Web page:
Authored by Revere Health

So You Have Endometriosis…Here’s What You Can Do About It

March 22, 2016 | OB/GYNWomen and Children's Center

Endometriosis & What You Can Do About It

If you, like more than 5 million American women, have received a diagnosis that you have endometriosis, the road ahead may initially seem bleak and worrisome. Just doing a modicum of research yields a pretty long list of systems that involve the word “pain,” but take heart and have hope. There are things you can do to alleviate pain and discomfort so you can live a full and rich life while battling this condition, but it will take effort and a leap of faith that there is a solution for you. Since everyone is different, the answers for your body may take time to find and may not look like anyone else’s.

An Endometriosis Diagnosis Poses So Many Questions and Offers No Answers

“The cause of endometriosis is not known, although it often runs in families. Numerous biochemical and immunological changes have been identified in association with endometriosis, but it is unclear which may contribute to endometriosis and which simply result from it.”

Jessica R. Brown, MD Published in Resolve for the Future and Beyond, Winter 2012


According to WebMD, there is no cure for endometriosis; however, there are many things that your health professional can recommend and prescribe to try to help alleviate your symptoms and relieve your pain. During the early stages of your diagnosis and treatment, it is critical that you form a bond and trust with your gynecologic professional so you can ask any questions to make the most of your treatment and find relief. The main focus for you and your health care professional is reducing or completely relieving your pain and doing everything possible to prevent infertility.

You might start with the following:

The best way to tackle your endometriosis is to understand the breadth of its power over your body in its unchecked state. Tell your gynecologist each type of pain you feel, as well as the degree to which you feel that pain. A few of the symptoms your doctor will focus on include painful periods or dysmenorrhea, pain during intercourse or dyspareunia, painful bowel movements or urination during your period, excessive bleeding during your period and otherwise, fatigue, diarrhea, constipation, gas and bloating. By figuring out which symptoms you have and how severe they are, you can get a better idea of what types of treatments you need and can obtain.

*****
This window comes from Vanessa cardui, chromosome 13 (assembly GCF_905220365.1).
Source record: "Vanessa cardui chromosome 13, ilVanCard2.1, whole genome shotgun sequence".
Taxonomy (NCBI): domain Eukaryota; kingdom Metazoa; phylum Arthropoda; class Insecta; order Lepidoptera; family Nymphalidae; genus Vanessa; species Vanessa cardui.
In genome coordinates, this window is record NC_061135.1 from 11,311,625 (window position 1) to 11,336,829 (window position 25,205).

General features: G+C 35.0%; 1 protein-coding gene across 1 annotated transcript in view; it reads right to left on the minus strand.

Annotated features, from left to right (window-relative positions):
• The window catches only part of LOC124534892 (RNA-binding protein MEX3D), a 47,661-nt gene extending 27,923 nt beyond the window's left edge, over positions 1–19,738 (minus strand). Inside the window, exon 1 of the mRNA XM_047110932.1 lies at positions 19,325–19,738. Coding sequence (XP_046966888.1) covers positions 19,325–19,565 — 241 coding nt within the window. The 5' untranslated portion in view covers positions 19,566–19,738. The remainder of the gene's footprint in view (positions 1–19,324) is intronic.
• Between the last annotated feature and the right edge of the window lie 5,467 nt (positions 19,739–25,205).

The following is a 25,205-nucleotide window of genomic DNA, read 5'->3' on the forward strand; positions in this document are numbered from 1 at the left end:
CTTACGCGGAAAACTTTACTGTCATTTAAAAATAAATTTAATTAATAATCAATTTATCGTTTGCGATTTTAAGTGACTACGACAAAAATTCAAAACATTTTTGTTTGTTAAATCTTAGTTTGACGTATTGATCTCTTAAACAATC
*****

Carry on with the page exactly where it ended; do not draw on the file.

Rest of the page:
Armed with a wealth of information about the nature of your symptoms, you and your physician can begin working on a treatment plan. You can choose a conventional approach to treatment, or you might try to focus on lifestyle choices. You might find the right option lies somewhere in between the two.

What Conventional Treatments Are Available for You?

Your doctor will probably ultimately recommendation some combination of conventional therapy, along with lifestyle changes, to treat your endometrial issues.

It is critical that you form a bond and trust with your gynecologic professional so you can ask any questions to make the most of your treatment and find relief.

But if your pain is severe, your caregiver will probably focus on finding the quickest way to relieve your pain. Some of the conventional treatments your doctor might recommend include:

If your symptoms are not too intense, your physician might prescribe over-the-counter medications such as Ibuprofen.

Since many patients experience a crescendo of pain during their periods, physicians often birth control pills to help shorten the duration of their period, thus reducing the time they need to suffer.

These drugs inhibit the production ovarian-stimulating hormones, shrinking abnormal tissue ad reducing pain. Women may experience menopause-like symptoms such as hot flashes.

A laparoscopic surgery can help reduce abnormal tissue without removing any reproductive organs.

This extreme treatment involves removing the uterus and is only recommended in the most extreme cases and when women are certain they do not plan to have children.

What Can You Do On Your Own to Treat Your Endometriosis?

There are many daily lifestyle changes you can make to help enhance your conventional treatment, which include:

– Eat a healthy anti-inflammatory diet, brimming with a variety of foods.
– Buy organic foods when possible.
– Eat hormone-free meat to avoid exposure to hormones used in industrial farming.
– Eliminate dairy foods.
– Exercise daily
– Drink plenty of water

The obstetricians, gynecologists, nurse practitioners and certified nurse midwives at Revere Health OB/GYN provide a full range of healthcare services to women throughout all stages of their lives, including puberty, child-bearing years, menopause and beyond.



The Live Better Team

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This information is not intended to replace the advice of a medical professional. You should always consult your doctor before making decisions about your health.